In the emerging Web era, connectedness reigns supreme. Competitive survival is no longer the preserve solely of the strong, the quick and the nimble — the attributes popularly associated with Darwin's adopted motto, survival of the fittest. The Web emphasizes connections, sharing and community, enabling a further advance in the evolution of homo sapiens as a social creature.
In this environment, the individuals, tools and organizations best adapted to thrive are those best able to connect. Not the fittest so much as the fit-most.
This change may seem to be the consequence of technology innovation — in this case, the Web — having an impact on society. But perhaps the rise of the Web is itself a reflection of a change that was already taking shape, a reaction against the individualist creed that culminated in the 1980s notion that 'Greed is good.' Today we see a generational shift towards shared endeavor and a backlash against excessive intellectual property protection.
A fresh example of this emerging collaborative mindset came last week when online backup vendor Backblaze published the specifications it uses to build low-cost storage devices for its data center. Ten years ago, this would have seemed a crazy revelation of a proprietary secret. Today, it looks like a smart move because we have a better understanding of the notion of crowd-sourcing. We realize that Backblaze aims to tap the collaborative expertise of the Web community to hone and refine the savings it can make on its physical storage costs. It's a rational decision because the company isn't giving away the operational details of its core service offering — it may even strengthen its selling power by publicly demonstrating the viability of its prices compared to such low capital spending costs ("three-tenths of one penny per gigabyte per month over the course of three years").
Yet making the most of the doctrine of the fit-most means overturning long-held instincts to act privately and secretly, and instead making a conscious effort to share and use communal assets, whether as providers or consumers. The pressure to conform to deeply ingrained behaviors and customs is hard to resist (Zoho recently became the latest in a long line of SaaS and cloud providers to cave in to the clamor for a 'private cloud' option). We know why we want to keep things private — the arguments are well-rehearsed and almost a universal folk memory — whereas the impulse to share is much less well documented and understood.
Sharing and community are nevertheless at the heart of our success as a species, and 'survival of the fit-most' is all about replicating that success in the cloud computing environment. Instead of trying to do everything alone as a hermetically sealed entity, the cloud encourages us to reach out and utilize the services of others that do what they do better than we can do it ourselves — which is exactly how human civilization works. We are all individually stronger and more potent when we rely on each other.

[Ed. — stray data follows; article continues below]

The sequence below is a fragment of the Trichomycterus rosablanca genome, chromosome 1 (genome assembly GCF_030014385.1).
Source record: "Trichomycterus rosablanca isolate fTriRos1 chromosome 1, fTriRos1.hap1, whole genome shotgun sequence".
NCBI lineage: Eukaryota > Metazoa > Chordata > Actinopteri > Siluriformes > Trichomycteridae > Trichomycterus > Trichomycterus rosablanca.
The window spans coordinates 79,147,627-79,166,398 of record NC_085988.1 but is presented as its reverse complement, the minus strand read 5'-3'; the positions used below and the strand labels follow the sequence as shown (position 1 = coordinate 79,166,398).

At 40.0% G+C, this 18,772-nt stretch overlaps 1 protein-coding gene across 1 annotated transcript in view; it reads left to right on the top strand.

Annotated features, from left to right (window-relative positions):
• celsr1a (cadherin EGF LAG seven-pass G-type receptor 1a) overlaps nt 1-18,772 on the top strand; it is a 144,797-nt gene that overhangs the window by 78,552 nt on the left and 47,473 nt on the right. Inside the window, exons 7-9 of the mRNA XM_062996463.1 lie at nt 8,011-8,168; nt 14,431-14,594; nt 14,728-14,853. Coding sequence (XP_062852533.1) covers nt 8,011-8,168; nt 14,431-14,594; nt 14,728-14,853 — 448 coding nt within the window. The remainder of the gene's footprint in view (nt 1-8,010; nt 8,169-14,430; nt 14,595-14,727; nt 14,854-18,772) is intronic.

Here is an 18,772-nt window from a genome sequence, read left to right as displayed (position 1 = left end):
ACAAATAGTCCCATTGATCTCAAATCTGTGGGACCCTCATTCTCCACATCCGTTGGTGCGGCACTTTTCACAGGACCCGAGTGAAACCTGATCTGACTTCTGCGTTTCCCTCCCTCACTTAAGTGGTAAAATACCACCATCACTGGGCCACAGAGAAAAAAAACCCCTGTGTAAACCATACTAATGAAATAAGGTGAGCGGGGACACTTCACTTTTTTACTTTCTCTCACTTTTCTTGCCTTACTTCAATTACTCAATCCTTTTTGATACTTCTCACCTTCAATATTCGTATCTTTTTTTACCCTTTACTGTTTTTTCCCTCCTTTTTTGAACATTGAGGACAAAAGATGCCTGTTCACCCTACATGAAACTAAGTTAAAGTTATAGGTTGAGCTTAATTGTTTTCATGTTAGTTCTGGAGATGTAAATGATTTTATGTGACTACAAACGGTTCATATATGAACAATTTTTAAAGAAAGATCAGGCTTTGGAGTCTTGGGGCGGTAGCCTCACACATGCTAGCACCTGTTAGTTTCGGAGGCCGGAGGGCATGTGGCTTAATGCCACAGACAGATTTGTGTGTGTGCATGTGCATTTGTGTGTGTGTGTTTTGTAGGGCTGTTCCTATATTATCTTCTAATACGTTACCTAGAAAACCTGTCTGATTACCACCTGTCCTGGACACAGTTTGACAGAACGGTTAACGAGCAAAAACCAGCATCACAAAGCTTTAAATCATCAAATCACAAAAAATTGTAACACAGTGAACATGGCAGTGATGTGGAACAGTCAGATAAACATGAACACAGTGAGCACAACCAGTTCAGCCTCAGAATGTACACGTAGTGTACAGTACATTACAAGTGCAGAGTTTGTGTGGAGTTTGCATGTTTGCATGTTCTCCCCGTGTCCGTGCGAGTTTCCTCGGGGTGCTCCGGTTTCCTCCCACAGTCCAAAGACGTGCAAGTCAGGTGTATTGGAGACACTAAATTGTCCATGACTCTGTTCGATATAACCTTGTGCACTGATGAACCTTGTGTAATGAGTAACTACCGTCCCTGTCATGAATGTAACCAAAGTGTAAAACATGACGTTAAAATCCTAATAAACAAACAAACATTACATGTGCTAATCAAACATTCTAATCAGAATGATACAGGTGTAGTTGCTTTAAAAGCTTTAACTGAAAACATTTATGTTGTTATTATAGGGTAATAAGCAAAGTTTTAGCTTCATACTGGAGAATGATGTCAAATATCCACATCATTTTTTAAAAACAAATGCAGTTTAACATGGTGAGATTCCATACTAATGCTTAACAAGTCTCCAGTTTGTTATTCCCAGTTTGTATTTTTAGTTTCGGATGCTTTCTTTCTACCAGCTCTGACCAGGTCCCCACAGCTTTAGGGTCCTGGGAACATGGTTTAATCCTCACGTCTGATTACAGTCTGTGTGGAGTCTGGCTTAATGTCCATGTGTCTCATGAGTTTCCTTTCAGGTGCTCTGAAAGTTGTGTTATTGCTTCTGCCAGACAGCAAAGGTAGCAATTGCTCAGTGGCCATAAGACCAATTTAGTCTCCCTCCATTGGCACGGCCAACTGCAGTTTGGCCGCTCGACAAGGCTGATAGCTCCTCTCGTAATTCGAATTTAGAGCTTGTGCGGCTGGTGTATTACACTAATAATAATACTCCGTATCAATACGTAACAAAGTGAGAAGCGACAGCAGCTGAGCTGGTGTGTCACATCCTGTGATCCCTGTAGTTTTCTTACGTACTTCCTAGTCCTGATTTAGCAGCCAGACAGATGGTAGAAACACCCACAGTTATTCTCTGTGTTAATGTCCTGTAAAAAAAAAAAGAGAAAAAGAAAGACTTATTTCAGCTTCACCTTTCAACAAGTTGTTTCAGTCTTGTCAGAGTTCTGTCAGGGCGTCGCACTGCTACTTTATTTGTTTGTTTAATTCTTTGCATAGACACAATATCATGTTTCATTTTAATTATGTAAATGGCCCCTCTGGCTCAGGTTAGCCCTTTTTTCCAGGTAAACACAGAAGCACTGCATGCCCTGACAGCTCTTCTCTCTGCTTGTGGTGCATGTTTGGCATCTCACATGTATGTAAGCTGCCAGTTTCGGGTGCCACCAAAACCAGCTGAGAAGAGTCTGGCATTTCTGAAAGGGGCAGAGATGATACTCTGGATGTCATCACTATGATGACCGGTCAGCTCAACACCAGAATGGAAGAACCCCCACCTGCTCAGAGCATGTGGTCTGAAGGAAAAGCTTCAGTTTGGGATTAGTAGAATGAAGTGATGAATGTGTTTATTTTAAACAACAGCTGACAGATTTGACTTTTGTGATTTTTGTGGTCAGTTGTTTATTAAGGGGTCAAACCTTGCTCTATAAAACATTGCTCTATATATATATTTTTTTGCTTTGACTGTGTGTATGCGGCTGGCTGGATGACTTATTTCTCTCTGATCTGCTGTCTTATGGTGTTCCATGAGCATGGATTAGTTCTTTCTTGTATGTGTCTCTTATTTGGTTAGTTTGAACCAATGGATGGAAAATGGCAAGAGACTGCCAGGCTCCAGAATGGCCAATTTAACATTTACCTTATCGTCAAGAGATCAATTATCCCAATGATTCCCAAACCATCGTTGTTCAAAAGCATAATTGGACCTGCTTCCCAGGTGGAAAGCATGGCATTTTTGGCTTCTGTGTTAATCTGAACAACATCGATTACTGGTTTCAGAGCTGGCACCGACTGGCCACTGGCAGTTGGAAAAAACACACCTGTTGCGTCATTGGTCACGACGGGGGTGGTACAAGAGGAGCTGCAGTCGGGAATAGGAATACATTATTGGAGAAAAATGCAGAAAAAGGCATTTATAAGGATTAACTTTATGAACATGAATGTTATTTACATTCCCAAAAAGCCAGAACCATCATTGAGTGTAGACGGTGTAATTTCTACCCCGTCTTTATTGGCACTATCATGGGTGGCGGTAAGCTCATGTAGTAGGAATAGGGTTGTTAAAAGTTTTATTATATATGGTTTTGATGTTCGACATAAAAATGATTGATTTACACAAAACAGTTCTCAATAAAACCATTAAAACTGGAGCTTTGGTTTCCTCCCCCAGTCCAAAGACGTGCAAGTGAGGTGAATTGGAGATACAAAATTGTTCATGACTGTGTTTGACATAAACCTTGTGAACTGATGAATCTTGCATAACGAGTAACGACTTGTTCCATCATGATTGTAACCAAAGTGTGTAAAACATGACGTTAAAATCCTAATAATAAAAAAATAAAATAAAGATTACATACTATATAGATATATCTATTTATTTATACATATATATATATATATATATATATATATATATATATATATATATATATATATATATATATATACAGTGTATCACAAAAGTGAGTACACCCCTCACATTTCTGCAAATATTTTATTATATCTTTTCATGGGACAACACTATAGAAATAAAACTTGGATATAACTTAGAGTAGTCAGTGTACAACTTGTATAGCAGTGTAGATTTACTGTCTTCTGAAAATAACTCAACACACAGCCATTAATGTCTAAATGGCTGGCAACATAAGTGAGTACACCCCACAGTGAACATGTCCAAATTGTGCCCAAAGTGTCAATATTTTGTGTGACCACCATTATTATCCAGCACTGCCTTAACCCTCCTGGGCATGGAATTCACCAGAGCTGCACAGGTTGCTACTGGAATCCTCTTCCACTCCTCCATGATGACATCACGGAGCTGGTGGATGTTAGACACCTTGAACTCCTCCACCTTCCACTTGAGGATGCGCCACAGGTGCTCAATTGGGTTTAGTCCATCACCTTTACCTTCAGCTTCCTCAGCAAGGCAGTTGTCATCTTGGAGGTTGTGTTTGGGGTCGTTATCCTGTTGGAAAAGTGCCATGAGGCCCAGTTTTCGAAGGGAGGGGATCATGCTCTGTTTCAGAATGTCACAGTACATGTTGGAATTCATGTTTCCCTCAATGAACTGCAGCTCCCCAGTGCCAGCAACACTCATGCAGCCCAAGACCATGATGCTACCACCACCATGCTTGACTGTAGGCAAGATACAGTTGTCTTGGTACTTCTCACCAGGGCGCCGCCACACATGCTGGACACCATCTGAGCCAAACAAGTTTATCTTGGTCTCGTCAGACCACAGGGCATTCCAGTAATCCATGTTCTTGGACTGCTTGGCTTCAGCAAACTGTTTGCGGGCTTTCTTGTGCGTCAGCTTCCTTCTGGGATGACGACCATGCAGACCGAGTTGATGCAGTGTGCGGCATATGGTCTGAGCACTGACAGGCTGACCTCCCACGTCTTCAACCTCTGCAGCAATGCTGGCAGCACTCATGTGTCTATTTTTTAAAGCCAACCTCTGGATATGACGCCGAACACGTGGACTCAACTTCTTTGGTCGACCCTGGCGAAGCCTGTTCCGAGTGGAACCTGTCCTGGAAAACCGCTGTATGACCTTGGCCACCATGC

In cloud computing, survival of the fit-most emphasizes attributes such as:
- Community aggregation — shared infrastructures benefit hugely from pooling the experiences of hundreds, thousands or millions of customers in real-time. Providers (like Zoho) that allow private implementations dilute this benefit and weaken their competitive edge with every separate instance.
- Openness to connectivity — the more any enterprise opens its computing to cloud connectivity, the easier it becomes to connect to everthing that's out there, whether it's third-party resources and services, or simply customers and partners.
- Agile adoption of new resources — any degree of isolation from the cloud makes you less ready to grab hold of and use new innovations or more competitive resources as they emerge.
- Better mobility — If you're not in the cloud, you've got to do more to connect to workers and resources that are outside that contained environment you've built.
The essence of cloud computing is this openness to connectivity, mobility and collaborative endeavor. Privately hosted, virtualized infrastructure may look like a cloud, but it is 'fool's cloud' — like iron pyrite, the appearance is deceptive. The message of survival of the fit-most is that you can't take computing out of the cloud and still call it cloud computing. Cut off from the shared assets of the Web, such captive clouds will always be inferior to the real thing.